The recent tragedy of Asiana Airlines Flight 214 crash at San Francisco Airport has highlighted the significance of not only the role of the leader, but also those working with him or her. Moreover, it’s underscored the criticality of the relationship of those working in the cockpit.
Deborah Hersman, chairwoman of the National Transportation Safety Board, recently noted that investigators were reviewing cockpit recordings to better understand “tone and demeanor” inside the cockpit and determine if junior pilots felt safe to monitor and challenge their superiors (S.F. plane crash: Pilots’ ‘monitor and challenge’).
A quick Google search reveals that this is not an isolated issue, but has a history. In 2011 the Times of India asked, “What makes the difference between life and death in the cockpit? Teamwork, besides technical competence, is the obvious answer. Just that sometimes the two don’t come so beautifully together” (Cockfights in the cockpit). The article goes on to cite a 1988 737 Indian Airlines flight, in which the atmosphere in the cockpit was so frosty that when the pilot forgot to put the landing gear down, the co-pilot remained silent, and the plane landed on its belly.
A 1999 NASA-funded study by GA Tech found that “first officers who need to correct a captain’s mistake often initially rely on indirect methods – such as ‘hints’ in the form of problem statements – rather than explicitly stating what to do….The initial study revealed that, apparently because of their status, airline captains – both U.S. and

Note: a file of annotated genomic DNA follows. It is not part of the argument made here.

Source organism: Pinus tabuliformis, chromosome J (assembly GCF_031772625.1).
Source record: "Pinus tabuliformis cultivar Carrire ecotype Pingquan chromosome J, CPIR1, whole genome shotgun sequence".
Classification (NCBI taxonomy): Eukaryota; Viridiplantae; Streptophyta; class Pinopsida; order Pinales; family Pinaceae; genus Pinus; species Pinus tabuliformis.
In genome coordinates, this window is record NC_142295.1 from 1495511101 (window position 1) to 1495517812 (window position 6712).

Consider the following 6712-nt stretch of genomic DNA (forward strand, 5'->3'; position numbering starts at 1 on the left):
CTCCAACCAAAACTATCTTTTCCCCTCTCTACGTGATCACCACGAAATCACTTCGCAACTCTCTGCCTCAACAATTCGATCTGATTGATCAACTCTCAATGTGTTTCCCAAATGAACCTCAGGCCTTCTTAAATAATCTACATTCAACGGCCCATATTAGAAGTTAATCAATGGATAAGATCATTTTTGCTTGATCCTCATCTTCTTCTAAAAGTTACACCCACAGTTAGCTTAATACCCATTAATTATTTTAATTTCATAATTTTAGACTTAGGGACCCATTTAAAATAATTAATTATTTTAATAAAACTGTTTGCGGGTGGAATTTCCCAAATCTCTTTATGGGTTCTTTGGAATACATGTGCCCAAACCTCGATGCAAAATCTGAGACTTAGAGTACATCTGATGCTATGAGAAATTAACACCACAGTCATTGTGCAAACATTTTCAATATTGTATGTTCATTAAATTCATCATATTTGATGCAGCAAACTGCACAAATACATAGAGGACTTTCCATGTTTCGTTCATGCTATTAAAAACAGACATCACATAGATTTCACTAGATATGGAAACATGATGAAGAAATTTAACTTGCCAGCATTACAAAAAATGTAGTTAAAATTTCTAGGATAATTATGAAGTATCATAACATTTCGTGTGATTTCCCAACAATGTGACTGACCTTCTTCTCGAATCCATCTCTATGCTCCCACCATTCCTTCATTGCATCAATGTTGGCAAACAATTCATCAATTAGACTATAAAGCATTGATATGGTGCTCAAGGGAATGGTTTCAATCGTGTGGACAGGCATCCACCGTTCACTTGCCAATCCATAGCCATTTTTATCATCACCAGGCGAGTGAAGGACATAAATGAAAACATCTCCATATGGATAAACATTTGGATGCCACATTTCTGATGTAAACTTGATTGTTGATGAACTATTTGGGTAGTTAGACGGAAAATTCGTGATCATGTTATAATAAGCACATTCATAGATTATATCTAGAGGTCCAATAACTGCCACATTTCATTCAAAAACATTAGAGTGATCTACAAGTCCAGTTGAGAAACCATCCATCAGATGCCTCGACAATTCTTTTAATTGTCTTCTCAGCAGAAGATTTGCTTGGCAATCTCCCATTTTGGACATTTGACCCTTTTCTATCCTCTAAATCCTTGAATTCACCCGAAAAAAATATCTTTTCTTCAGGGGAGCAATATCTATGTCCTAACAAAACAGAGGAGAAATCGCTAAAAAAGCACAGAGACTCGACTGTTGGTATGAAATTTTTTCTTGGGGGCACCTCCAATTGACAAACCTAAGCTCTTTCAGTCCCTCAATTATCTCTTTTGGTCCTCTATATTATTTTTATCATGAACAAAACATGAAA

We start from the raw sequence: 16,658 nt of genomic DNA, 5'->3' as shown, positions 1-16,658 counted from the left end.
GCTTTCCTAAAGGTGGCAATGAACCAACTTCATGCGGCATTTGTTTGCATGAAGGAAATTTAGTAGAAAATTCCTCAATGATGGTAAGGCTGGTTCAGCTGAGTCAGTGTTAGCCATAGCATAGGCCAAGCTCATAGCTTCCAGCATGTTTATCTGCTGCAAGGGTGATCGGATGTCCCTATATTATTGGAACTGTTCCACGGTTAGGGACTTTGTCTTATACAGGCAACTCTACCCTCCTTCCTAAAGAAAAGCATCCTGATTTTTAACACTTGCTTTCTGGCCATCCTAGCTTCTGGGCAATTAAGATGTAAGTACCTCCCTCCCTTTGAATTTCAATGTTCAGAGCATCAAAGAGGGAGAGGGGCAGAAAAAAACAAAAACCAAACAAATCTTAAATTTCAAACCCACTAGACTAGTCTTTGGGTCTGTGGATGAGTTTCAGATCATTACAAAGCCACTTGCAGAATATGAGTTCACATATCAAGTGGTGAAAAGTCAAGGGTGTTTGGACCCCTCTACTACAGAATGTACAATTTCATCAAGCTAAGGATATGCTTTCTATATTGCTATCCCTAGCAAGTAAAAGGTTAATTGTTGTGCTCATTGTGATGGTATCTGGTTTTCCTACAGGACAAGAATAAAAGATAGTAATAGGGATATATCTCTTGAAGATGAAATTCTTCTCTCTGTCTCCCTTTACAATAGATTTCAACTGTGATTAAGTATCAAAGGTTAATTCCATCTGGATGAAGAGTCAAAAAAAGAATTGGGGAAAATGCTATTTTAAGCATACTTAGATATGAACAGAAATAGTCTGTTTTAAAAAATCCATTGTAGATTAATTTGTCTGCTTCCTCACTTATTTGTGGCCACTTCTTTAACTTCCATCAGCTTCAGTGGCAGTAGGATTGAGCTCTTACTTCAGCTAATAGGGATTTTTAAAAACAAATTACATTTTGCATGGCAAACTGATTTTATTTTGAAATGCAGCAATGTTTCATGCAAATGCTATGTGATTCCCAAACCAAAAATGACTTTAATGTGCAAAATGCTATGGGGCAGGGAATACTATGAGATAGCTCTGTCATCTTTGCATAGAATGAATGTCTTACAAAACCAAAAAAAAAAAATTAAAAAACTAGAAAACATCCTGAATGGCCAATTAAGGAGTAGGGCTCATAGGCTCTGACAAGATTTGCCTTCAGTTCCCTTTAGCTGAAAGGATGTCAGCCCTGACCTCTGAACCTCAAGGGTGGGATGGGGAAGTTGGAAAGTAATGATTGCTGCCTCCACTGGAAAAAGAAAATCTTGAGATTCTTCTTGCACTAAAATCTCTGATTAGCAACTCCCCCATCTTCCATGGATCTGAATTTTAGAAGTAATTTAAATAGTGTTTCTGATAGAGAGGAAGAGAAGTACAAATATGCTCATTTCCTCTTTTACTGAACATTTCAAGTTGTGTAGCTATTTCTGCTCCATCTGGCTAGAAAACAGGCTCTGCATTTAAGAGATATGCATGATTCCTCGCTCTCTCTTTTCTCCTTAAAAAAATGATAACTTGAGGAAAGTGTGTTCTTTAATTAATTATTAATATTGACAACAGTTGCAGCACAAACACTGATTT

European, male and female – give more than twice the number of commands that first officers give. Yet case studies of airline accidents show it is often first officers who are in the position of needing to correct a captain’s mistake, the researchers said” (Confronting the Boss Indirectly: Study of Cockpit Crews Finds Co-Pilots Use “Hints” to Correct Captains).
And the issue of speaking up, doesn’t apply just to the airline industry. Other industries are also mindful of the issue as well, including healthcare, legal, and military: Joint Commission – Speak Up Program; The Silent Treatment; Silence Is Not Always Golden: When a Partner’s Instructions Go Unchallenged and an Associate’s Obligation to Speak Up; and The Center for the Army Profession and Ethic (CAPE).
What these industries have in common is a recognized and accepted hierarchy of rank and power. The culture certainly fosters notable efficiency when things go well. But if you need an early warning system to prevent things from going horribly south, in some cases the culture can be stifling, leading to missed opportunities for course corrections that would otherwise save jobs, careers, and even lives.
As a leader, it’s critical to remember that you are the message. Who and how you are, sets the culture for your team, department, and/or organization (depending on your position and level in the hierarchy). It may feel great to be the number one, but make sure you’ve got a strong, direct, and vocal number two working alongside you. As a leader, you can’t see, know, and be aware of everything. Make sure you have at least one person who will ensure you do when you don’t.
When have you experienced cultures of candor, and conversely, cultures of silence? What examples do you have of leaders’ behavior preventing others from speaking up?
Post your observations and comments below.